The retail industry has become the No. 1 target for lawsuits by patent trolls, including big names such as Target (NYSE:TGT), Walmart (NYSE:WMT) and Best Buy (NYSE:BBY). The number of patent troll lawsuits in retail in 2014 beat out those in electronics, media and software.
In numbers reported from the research firm Patent Freedom, so far this year, 136 retailers have been named in 264 lawsuits brought by trolls, also known as non-practicing entities. These NPEs buy patents on the open market and then look for somebody to sue for infringement, reported the Minneapolis/St. Paul Business Journal. The NPEs hope to collect licensing revenue from the infringing parties.
Other retailers that made the top 100 include Barnes & Noble (NYSE:BKS), Staples (NASDAQ:SPLS), Home Depot, Sears (NASDAQ:SHLD) and J.C. Penney (NYSE:JCP). Amazon (NASDAQ:AMZN) made the top 10 troll targets.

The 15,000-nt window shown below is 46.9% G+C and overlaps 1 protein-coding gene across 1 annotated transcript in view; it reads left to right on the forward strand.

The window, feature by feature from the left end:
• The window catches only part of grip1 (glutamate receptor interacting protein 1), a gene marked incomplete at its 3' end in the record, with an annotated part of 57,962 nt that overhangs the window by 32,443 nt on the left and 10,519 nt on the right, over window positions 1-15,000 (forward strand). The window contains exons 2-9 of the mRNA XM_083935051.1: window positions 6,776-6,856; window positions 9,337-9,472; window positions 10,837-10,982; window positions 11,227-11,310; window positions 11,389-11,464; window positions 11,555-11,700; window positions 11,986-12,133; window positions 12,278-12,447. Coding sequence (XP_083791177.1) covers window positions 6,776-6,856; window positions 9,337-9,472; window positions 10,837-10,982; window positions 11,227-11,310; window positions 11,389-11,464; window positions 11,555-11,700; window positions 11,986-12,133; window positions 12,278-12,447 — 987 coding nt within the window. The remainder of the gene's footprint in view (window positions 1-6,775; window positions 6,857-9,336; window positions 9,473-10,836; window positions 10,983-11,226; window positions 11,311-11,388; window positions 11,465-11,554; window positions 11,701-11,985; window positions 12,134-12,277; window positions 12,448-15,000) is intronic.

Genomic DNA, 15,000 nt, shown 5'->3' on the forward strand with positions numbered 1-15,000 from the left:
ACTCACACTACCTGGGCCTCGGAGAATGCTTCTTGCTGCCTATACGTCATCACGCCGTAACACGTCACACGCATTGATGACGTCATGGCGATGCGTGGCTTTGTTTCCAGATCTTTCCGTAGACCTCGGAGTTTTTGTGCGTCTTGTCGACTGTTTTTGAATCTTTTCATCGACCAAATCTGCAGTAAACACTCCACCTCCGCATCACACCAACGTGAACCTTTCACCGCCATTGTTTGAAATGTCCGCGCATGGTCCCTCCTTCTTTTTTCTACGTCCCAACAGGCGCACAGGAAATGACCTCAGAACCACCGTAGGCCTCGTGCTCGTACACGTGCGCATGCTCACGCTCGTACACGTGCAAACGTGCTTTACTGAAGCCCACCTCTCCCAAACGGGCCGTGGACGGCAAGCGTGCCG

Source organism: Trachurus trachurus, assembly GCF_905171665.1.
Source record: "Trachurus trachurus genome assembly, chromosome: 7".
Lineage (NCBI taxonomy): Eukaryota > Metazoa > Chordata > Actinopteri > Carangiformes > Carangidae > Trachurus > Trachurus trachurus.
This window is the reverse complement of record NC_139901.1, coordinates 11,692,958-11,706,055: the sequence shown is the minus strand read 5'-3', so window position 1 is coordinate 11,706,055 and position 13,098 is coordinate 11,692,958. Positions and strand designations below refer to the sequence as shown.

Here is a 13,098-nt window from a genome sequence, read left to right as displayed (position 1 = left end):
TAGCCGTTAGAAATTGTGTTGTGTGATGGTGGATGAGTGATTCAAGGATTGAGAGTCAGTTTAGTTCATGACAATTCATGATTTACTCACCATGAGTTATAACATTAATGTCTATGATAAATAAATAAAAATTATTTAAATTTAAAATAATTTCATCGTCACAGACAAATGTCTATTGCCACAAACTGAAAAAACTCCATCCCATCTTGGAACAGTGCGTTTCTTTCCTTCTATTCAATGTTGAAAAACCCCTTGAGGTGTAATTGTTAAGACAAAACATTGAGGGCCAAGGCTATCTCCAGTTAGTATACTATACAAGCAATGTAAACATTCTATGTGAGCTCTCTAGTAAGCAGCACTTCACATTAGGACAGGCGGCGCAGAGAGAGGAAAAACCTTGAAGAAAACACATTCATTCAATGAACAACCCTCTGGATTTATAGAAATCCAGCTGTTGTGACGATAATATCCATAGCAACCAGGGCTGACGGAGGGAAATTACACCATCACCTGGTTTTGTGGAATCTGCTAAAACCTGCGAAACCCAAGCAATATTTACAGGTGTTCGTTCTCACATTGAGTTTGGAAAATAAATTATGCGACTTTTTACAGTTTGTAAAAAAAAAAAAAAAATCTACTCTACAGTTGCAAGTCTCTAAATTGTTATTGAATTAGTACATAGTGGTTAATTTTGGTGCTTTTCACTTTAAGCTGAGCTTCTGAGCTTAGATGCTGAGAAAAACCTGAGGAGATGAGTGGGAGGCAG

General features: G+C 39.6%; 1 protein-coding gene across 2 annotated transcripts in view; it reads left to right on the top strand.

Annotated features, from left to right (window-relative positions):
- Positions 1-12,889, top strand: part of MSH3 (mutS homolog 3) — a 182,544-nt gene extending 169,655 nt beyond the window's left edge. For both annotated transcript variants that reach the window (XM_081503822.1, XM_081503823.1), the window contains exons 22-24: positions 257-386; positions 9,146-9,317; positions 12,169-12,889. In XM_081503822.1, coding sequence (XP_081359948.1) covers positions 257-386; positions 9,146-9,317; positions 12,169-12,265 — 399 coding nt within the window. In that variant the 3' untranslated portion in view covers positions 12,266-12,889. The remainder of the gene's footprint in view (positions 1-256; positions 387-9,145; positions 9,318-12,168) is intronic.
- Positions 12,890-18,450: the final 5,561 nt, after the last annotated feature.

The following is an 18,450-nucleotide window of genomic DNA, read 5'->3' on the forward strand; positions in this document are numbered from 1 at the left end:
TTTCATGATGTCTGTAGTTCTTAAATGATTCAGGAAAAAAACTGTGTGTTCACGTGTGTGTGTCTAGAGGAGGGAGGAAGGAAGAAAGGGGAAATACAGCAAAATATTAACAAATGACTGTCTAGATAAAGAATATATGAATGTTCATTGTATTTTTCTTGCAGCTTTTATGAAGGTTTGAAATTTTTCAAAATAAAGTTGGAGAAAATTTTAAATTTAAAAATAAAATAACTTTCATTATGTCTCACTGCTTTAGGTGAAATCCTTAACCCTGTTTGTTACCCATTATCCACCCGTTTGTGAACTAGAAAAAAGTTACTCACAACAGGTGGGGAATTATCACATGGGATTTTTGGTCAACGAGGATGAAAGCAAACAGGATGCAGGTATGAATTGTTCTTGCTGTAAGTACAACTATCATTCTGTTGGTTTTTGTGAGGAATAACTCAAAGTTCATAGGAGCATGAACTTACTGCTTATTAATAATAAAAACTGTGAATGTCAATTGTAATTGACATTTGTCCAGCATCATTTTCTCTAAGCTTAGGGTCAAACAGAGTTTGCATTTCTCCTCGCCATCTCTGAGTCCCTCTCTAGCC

Many of the suits revolve around technology the retailers are using, everything from store management to mobile shopping. The trolls say that it is cheaper to sue the retailer than the company making the technology—in hopes that the retailers will settle quickly because they do not have experience with patent trolls.
For the year, Patent Freedom forecasts about 528 suits will be filed against retailers, making 2014 the second straight year in which retail was the most targeted sector, reported MarketWatch.
David French, senior VP of government relations for the National Retail Federation said that patent trolls had gone from a nuisance to a real issue.
The Consumer Electronics Association, which counts retailers including Best Buy among its members, contends that patent trolls cost the industry in terms of both innovation and capital. A Boston University study conducted in 2012 found that patent trolls cost American companies more than $29 billion each year.
*A version of this story originally appeared in FierceRetailIT's sister publication FierceRetail.
-See this Minneapolis/St. Paul Business Journal article
-See this MarketWatch blog
-See this Boston University study
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